Report of a rare case of carcinosarcoma of the maxillary sinus with sternal metastasis

June 8, 2014
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Abstract

Carcinosarcoma is a highly aggressive and infiltrative tumor. A finding of this tumor in a paranasal sinus is exceedingly rare. We describe the case of a 61-year-old man who presented with a mass on the left side of his face. The mass was excised via a total maxillectomy with a modified radical neck dissection. Histologic analysis identified a mixture of carcinomatous and sarcomatous components. Within 1 month of surgery, the patient developed a sternal metastasis, and he died within a short period of time. The aggressive nature of this tumor and its metastases demand early diagnosis and prompt treatment.


Introduction

Carcinosarcoma is a rare malignant mixed tumor that contains both carcinomatous and sarcomatous elements. It can occur in the epithelium of any part of the body. The carcinomatous component is usually an adenocarcinoma. The sarcomatous component is made up of either nondescript undifferentiated spindle cells or pleomorphic cells that are capable of mesenchymal differentiation into bone (osteoid sarcoma), cartilage (chondroid sarcoma), or muscle (rhabdoid sarcoma).1

Carcinosarcoma of the sinonasal tract is extremely rare.1 We describe a case of carcinosarcoma of the left maxillary sinus that later metastasized to the sternum.


Case report

A 61-year-old Malaysian man was referred to our ENT department by the dental service for evaluation of a swelling on the left side of his face. While the swelling had been present for more than 10 years, its size had rapidly increased over the previous 6 months. The patient also reported associated loss of weight and appetite. He had no complaints of diplopia, epistaxis, or nasal blockage. He did not smoke cigarettes or abuse alcohol.

On examination, the mass extended from below the left eye to the cheek; it measured 6 x 8 cm. The swelling was irregular in shape, nontender, and fixed to underlying structures. The overlying skin was intact. Anterior rhinoscopy showed a mass in the left nasal cavity. In the oral cavity, a fungating tumor was noted on the left half of the hard palate; it extended across the midline. Examination of the neck revealed multiple left-sided enlarged lymph nodes in the submandibular and submental areas. Findings on the ophthalmology examination were normal.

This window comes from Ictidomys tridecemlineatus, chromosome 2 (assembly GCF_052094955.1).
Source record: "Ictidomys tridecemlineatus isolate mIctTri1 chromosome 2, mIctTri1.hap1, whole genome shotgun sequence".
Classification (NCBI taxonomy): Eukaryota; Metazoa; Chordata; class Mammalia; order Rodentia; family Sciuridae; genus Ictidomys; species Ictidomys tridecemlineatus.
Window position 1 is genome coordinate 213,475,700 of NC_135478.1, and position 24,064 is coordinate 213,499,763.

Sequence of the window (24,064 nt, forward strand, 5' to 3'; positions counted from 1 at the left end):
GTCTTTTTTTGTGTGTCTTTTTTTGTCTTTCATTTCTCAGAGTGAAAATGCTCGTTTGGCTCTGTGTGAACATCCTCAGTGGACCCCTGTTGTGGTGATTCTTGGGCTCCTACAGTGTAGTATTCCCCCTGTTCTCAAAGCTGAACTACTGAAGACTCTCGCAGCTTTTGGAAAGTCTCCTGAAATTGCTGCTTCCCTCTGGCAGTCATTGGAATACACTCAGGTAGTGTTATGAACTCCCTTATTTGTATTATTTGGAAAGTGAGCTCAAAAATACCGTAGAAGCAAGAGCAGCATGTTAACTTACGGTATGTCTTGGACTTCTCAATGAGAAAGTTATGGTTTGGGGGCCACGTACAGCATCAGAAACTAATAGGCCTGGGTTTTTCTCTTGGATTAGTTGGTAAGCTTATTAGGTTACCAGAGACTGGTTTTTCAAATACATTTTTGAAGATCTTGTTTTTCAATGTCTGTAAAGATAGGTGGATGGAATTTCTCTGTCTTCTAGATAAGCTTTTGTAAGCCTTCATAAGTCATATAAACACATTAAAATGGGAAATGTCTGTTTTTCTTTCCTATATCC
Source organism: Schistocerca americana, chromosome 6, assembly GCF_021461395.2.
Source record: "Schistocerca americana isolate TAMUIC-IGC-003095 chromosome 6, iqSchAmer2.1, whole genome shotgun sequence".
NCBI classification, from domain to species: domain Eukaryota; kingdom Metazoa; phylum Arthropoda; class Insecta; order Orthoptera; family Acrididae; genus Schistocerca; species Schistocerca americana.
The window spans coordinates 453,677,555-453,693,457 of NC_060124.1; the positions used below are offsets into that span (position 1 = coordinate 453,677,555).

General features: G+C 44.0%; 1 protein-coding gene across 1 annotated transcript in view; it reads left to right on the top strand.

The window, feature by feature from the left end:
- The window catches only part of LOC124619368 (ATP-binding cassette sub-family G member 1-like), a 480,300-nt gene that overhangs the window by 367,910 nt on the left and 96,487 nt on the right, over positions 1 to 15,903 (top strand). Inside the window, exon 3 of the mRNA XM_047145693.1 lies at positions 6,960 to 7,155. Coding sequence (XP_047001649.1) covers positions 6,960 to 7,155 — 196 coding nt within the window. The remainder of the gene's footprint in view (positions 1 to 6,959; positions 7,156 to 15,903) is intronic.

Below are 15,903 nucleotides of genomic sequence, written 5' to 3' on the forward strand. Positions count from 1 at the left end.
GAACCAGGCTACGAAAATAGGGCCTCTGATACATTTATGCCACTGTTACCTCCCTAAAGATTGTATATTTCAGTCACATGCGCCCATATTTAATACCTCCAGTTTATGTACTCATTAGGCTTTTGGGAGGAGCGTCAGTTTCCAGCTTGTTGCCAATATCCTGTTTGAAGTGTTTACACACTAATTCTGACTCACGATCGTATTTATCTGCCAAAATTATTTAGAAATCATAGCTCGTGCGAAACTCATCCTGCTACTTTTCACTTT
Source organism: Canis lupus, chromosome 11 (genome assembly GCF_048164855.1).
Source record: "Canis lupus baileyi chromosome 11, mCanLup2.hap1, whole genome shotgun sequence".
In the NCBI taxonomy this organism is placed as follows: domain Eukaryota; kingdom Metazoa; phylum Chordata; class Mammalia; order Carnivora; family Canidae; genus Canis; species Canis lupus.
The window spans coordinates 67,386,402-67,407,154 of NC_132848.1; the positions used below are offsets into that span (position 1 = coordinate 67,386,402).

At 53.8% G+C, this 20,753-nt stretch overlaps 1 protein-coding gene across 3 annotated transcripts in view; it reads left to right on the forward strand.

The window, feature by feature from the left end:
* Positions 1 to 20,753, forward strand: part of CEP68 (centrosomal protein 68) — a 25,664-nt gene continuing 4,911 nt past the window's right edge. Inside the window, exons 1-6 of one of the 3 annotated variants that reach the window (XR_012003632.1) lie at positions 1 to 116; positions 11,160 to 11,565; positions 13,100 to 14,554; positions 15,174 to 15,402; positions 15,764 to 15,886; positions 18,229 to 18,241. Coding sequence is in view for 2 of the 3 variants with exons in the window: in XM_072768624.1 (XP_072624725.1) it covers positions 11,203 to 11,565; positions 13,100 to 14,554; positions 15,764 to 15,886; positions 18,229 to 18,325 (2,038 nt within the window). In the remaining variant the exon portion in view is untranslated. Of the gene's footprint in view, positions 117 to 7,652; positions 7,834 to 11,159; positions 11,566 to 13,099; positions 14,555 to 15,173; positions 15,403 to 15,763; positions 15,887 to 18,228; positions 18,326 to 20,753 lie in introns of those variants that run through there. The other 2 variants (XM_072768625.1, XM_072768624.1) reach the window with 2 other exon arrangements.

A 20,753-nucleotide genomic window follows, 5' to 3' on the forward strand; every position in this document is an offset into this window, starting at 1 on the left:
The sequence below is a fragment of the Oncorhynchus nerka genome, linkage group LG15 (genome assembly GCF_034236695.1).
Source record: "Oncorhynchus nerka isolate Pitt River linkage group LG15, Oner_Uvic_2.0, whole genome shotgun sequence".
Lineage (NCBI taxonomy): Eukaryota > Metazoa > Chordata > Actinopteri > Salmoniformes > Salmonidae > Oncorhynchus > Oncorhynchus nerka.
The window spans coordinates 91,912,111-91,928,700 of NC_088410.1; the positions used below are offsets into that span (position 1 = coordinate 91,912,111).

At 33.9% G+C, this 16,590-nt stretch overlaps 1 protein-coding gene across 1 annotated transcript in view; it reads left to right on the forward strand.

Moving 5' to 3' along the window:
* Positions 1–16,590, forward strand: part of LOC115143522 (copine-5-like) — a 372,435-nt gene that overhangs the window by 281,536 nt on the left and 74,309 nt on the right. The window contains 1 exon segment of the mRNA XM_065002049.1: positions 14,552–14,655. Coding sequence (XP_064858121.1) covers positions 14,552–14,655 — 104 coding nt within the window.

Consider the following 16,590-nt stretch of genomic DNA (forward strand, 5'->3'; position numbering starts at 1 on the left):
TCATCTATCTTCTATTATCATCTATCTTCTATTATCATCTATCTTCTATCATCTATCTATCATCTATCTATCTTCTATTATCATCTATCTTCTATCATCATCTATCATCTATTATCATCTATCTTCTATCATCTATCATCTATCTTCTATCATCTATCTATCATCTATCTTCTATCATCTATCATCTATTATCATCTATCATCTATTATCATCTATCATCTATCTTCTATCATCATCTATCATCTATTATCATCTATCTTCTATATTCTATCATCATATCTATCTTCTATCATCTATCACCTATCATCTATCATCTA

A biopsy sample obtained from the left antrum was reported as an epithelial tumor. Computed tomography (CT) obtained from the base of the skull to the neck revealed a heterogeneously enhancing 5.2 x 6.6 x 6.5-cm mass at the left maxillary sinus (figure 1). The mass extended into the left orbit, where it displaced the inferior rectus muscle and globe superiorly. The infratemporal fossa was involved. Inferiorly, the mass extended to the left alveolar ridge of the maxilla and the hard palate. The left maxillary sinus was expanded, and destruction of the anterior, lateral, and medial walls was noted. Destruction of the left zygomatic bone was also seen. The mass encroached upon the left nasal cavity and abutted the nasal septum. The lymph nodes at left submandibular and submental levels II and III were enlarged. Chest x-ray and abdominal ultrasonography did not find any evidence of distant metastasis.


Figure 1. CT shows the heterogeneously enhancing primary tumor in the left maxillary sinus. The mass extends into the left orbit, where it has displaced the inferior rectus muscle and globe.

The diagnosis was discussed with the patient, and he agreed to undergo a total maxillectomy. He requested preservation of his left eye. He was scheduled for surgery within 2 weeks, and a preparatory tracheostomy was performed. At surgery, a modified radical neck dissection followed by a total left maxillectomy was performed. A transfacial approach to the maxillary sinus was taken via a Weber-Fergusson incision. The maxillary tumor was removed en bloc. The anterior wall of the maxillary antrum had been invaded by the tumor mass. The orbital floor was eroded, but the inferior rectus muscle appeared to be intact. Inferiorly, the tumor had devoured the hard palate.

The histopathology report indicated that 9 of 18 lymph nodes showed evidence of metastasis. The primary tumor on the maxilla was confirmed to be a carcinosarcoma, as it was composed of a mixture of carcinomatous and sarcomatous components (figure 2). The carcinomatous component demonstrated an island of malignant cells with glandular differentiation. The sarcomatous component contained cells that resembled spindle-shaped cells. Immunostaining was positive for vimentin and cytokeratin and negative for desmin, smooth-muscle actin, factor VIII, CD34, sarcomeric actin, and c-kit.


Figure 2. Histopathology of the primary tumor cells shows the mixture of carcinomatous and sarcomatous components.

Within 1 month of surgery, the patient developed a new swelling, which was located over the anterior chest wall at the upper sternum (figure 3). The 10 x 12-cm mass was firm and fixed to underlying bone. It had grown rapidly. Findings on fine-needle aspiration cytology were consistent with metastatic carcinoma. CT of the thorax confirmed the presence of the mass at the sternal notch with erosion of the upper part of the manubrium (figure 4).


Figure 3. The metastatic mass is seen at the upper sternum.


Figure 4. CT shows the heterogeneous metastasis at the sternal notch. Note the erosion of the upper part of the manubrium.

The patient consulted an oncologist, and he was scheduled for chemotherapy followed by radiotherapy. However, his physical status quickly deteriorated, and he died before chemotherapy could be instituted.


Discussion